There's another multiracial family a few houses down, and my daughter used to hang out with their daughter, until the differences in our values were simply too much (everyone who is not an ultra-conservative Christian republican is evil and is going to hell...). Interestingly, right at the time that those conflicts exploded, the other little girl (then 12) got colored contacts and started straightening her hair and tried to tell my daughter that she needed to straighten her hair, too, because the curls were ugly.
 

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send them to miss jessie's for some curly pudding <img alt="" class="inlineimg" src="http://www.mothering.com/discussions/images/smilies/lol.gif" style="border:0px solid;" title="lol">.
 

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I am not about to put those horrible chemicals in my beautiful DD's hair! No way! When she is old enough, I will have to let her decide for herself, but until she is of age, we will just keep it braided, or free <img alt="" class="inlineimg" src="/img/vbsmilies/smilies/afro.jpg" style="border:0px solid;" title="afro"> . She is SO pretty any way we do it, there is no need to destroy her hair and scalp to fit someone else's definition of beauty. And I am going to make sure she knows that.
 

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My grandmother has made the comment before about my D's super curly hair that I should straighten it so people can see how long it really is, as if I care. I hate when people make comments like that. I do not think it's right to completely change the structure of their hair for appearances sake. Once you do that it will never be the same so that choose to wait until the child can make it on his or her own, IMO. She quickly said I could just take a curling iron and blow dyer to it, she's five give it a break.If she wants to take a dryer to it when she can do it on her own fine, I think it would take me hours so it won't be me plus I don't see the need, I love her hair.
 

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Question from an outsider. When I see a small child with obviously treated hair it makes me sad for all the reasons sited here. But what about cornrows? I see girls as young as 18 months with dozens and dozens of tight braids and I wonder... what does that do to the hair, the scalp, the follicles? And how on earth do you keep a child so young still long enough to do that? And again... what message does it teach that little girl?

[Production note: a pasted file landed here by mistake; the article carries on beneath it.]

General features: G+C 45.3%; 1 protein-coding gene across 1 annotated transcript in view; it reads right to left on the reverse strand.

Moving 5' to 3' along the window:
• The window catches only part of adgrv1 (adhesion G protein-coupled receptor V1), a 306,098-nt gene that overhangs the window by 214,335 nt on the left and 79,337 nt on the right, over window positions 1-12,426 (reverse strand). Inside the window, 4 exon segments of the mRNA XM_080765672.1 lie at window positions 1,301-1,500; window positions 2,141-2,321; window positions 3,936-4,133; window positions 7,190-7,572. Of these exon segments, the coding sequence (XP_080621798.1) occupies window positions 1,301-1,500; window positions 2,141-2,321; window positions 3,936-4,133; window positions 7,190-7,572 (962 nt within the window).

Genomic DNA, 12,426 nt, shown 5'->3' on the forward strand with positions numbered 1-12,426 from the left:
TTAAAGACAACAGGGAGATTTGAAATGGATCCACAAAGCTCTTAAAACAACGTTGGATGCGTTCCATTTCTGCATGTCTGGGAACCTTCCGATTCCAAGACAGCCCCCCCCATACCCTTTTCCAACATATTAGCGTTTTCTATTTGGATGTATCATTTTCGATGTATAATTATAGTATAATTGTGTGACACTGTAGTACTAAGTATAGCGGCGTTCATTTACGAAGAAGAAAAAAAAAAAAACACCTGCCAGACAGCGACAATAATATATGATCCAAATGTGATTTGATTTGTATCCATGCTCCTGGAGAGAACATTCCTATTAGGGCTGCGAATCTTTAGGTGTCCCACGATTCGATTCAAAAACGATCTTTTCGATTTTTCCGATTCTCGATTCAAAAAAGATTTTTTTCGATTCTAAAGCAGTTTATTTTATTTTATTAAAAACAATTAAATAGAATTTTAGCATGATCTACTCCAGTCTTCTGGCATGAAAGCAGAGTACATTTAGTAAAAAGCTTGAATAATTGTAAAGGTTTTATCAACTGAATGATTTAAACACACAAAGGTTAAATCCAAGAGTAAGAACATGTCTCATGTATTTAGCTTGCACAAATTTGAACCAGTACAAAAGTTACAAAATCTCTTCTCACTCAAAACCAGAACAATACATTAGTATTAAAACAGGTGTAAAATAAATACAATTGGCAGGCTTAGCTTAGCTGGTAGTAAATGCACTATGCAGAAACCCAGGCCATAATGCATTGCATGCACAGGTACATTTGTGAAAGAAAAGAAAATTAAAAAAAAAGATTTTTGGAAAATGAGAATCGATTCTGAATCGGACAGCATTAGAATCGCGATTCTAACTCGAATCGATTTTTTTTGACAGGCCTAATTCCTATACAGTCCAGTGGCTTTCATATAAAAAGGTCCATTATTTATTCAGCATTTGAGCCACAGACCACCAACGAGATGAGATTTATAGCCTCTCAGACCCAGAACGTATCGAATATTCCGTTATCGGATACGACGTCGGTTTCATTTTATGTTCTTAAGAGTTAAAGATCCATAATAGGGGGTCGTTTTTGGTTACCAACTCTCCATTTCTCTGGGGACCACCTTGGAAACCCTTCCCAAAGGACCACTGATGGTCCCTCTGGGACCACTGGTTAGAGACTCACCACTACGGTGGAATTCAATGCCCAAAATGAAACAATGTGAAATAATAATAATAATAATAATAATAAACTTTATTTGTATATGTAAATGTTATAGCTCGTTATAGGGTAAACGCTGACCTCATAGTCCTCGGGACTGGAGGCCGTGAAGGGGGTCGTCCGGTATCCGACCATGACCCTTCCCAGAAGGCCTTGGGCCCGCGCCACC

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In our experience, when cornrows are done right, keeping some sort of conditioner in while braiding and keeping ends trimmed, it's actually been pretty good for dd's hair. They stay in for a long time so there's not as much daily combing/brushing; it's also very easy to keep moisture in the hair and scalp. I'm not sure I understand what you mean about what kind of message it sends? Certainly not the same message sent when hair is processed and permed and straightened.<br><br>
My daughter would have to sit still a little long while her hair was being braided, but it meant less time on her hair in the days that followed. She also enjoyed that long stretch of time with her Nana, the woman who babysat her when I was still teaching. Even when she was two years old, they would talk and sing and giggle--she never complained about it, even when she got older. I'm thinking about starting to get it done again for the summer. My daughter swims and she shoves her hair back into a ponytail and that's far more damaging than braids.
 

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Message; Similiar as above in that it's not okay to simply leave the hair alone. That it shouldn't be big, it should be close in to the head. Also the larger message to girls of all races that beauty standards are worth sacrificing hours of your life to.